I counted out cash from gate receipts, paid off the bands in rolls of twenties. They'd played together, off and on, since about eight o'clock. Chicago Farmer, a solo artist who reminds me of a modern day Woody Guthrie, had been signed on late in the game so he jammed along with some of the other guys in a group put together by the sound guy, Dan Bent, called “Avocado Chic.”
“Avocado Chic doesn't record because we don't exist as a band,” he told me when a locally-programmed radio station, one of our sponsors, was seeking cd's of the Hoefest bands for a special program. “We're different people every time.”
We set up the stage in what had been a somewhat disappointing crop of spring carrots. The hybrid Nantes type, Nelson F1, had turned out somewhat tough in texture perhaps due to the drought. Then, a week before the festival, the starter went out in the old Farmall 300 tractor, and I had no means of disking down the lambsquarters and foxtail grass that had sprung up in the carrots the previous weeks as we harvested. Our buddy, Hippie Mike, led a crew who manually pulled weeds and ran a roto tiller to clear the ground under where we constructed the stage. A farm kid from up the road brought a bush-hog mower in Thursday afternoon to at least chop down the weeds, while Uncle Huck drove a tractor and disc to our other farm to bail me out so the winter squash and late sweetcorn and watermelons could be planted. Our closest neighbor raced his tractor over and earnestly worked in the dusty sand, pulverizing the crop into a beach littered with wounded carrots.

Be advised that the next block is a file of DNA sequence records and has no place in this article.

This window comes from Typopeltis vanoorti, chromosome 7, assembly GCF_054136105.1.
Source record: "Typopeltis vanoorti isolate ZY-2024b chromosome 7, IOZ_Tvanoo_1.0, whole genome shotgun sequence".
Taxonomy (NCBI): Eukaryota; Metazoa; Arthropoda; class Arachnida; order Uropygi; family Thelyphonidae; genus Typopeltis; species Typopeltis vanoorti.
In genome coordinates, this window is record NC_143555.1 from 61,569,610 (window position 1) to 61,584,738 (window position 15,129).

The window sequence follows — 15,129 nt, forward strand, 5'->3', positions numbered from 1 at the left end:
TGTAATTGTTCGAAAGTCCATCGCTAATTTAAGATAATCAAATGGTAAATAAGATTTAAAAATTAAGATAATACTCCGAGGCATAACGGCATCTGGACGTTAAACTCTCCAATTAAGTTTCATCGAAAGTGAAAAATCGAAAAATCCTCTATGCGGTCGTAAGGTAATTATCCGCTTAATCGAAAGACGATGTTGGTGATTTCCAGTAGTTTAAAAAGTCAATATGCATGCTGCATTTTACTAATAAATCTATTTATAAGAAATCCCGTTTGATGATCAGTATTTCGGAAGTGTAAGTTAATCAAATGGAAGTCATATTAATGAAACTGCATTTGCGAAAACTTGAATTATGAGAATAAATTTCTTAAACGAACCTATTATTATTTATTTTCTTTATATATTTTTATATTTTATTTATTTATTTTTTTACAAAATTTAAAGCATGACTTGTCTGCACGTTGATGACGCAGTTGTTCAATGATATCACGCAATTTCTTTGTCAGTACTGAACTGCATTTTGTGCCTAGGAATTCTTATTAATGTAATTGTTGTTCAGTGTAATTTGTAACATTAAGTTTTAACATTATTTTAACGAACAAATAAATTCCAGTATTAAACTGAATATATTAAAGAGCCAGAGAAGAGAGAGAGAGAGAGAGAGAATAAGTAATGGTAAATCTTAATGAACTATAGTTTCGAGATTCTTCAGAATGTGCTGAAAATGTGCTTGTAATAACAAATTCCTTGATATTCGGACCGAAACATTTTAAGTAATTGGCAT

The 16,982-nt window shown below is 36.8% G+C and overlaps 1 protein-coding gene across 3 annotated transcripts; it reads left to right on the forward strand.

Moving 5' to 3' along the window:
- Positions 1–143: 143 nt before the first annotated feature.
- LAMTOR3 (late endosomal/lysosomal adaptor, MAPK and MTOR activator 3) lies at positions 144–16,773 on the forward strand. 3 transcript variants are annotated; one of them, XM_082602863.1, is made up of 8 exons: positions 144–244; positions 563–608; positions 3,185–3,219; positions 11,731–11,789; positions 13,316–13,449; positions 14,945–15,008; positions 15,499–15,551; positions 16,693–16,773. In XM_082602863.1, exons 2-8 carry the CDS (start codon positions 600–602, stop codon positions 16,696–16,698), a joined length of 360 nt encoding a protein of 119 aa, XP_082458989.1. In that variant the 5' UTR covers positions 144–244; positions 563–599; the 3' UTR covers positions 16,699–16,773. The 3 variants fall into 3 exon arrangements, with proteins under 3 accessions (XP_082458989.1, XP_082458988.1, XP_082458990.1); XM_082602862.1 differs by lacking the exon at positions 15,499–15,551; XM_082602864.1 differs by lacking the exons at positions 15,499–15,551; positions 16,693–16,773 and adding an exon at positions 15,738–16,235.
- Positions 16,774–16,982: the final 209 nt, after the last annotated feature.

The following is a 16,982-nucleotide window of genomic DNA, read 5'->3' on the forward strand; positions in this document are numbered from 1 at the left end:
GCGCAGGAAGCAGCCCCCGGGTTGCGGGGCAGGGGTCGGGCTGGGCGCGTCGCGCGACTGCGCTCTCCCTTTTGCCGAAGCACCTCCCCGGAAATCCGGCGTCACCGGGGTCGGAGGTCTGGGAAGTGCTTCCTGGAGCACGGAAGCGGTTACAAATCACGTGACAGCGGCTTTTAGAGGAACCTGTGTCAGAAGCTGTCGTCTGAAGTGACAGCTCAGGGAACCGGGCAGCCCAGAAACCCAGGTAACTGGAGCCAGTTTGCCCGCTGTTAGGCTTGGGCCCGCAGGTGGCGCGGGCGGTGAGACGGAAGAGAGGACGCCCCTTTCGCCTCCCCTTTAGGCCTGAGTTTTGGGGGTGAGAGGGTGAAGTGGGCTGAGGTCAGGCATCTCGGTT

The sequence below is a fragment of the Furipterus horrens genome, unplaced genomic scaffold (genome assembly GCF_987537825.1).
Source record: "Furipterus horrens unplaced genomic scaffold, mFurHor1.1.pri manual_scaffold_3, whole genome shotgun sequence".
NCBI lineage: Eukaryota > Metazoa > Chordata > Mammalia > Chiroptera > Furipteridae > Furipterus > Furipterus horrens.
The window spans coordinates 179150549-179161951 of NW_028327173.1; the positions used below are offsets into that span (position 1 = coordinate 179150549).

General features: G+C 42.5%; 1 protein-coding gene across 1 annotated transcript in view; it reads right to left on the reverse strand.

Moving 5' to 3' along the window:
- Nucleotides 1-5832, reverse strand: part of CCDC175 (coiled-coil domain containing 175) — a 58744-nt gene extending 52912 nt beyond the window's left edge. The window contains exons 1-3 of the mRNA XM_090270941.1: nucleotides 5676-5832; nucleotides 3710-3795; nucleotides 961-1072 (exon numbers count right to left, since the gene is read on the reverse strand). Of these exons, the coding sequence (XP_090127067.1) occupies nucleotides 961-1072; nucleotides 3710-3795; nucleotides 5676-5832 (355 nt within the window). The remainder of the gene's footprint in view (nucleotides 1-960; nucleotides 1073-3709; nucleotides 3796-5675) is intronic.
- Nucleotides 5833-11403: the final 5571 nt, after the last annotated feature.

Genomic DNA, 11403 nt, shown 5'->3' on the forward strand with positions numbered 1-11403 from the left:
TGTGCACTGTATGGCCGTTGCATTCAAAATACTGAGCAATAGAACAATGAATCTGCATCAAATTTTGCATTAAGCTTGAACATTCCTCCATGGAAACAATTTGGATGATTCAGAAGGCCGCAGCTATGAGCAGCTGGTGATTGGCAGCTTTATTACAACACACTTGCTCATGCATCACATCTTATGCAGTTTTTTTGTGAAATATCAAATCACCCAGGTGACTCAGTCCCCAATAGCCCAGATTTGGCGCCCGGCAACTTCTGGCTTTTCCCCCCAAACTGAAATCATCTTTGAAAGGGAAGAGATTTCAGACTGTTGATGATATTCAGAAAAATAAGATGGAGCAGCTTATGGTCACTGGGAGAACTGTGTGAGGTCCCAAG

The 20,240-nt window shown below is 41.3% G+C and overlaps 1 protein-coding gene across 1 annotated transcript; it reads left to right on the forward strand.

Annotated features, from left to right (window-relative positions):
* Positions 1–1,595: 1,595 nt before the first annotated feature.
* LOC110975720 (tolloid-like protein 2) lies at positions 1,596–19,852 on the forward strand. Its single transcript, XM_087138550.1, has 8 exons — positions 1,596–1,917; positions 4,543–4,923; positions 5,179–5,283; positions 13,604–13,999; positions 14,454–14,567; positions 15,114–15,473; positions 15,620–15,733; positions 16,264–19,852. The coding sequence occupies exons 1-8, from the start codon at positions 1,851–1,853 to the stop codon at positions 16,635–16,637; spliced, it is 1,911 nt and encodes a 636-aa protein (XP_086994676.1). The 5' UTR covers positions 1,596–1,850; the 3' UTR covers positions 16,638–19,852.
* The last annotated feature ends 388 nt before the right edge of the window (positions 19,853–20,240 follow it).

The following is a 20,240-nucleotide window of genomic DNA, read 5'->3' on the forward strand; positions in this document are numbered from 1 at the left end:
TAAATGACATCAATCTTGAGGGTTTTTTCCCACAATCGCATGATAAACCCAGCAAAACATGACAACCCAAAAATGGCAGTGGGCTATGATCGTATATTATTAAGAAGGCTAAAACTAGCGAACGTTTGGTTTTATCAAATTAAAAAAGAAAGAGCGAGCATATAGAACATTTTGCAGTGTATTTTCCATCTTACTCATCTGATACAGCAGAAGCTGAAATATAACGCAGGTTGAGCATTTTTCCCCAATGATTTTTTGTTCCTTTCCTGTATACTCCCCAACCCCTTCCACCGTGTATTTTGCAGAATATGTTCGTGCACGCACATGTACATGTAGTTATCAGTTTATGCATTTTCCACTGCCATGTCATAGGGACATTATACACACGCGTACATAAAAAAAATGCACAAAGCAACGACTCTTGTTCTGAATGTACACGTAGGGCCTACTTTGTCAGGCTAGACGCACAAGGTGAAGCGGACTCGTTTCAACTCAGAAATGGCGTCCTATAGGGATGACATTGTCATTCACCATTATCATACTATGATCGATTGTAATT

The festival had gone remarkably smoothly, with hippies and farmers chipping in and me mostly walking around with a beer in one hand. We'd stacked straw bales in a rectangle three high, dropped a tarp in the middle and filled with water for a swimming pool. A certified lifeguard attending the festival sat by even though the water was only several feet deep. Hundreds of folks brought hoes of one kind or another in order to get the “10 dollars off if you bring a hoe!” Quite a few married couples got by after one of them admitted the other was his or her “ho.” Basically that meant 10 dollars off for couples, and I had to say it was technically a form of prostitution. Looking around this morning, though, I noticed at least a dozen actual hoes that folks had brought for the discount and abandoned.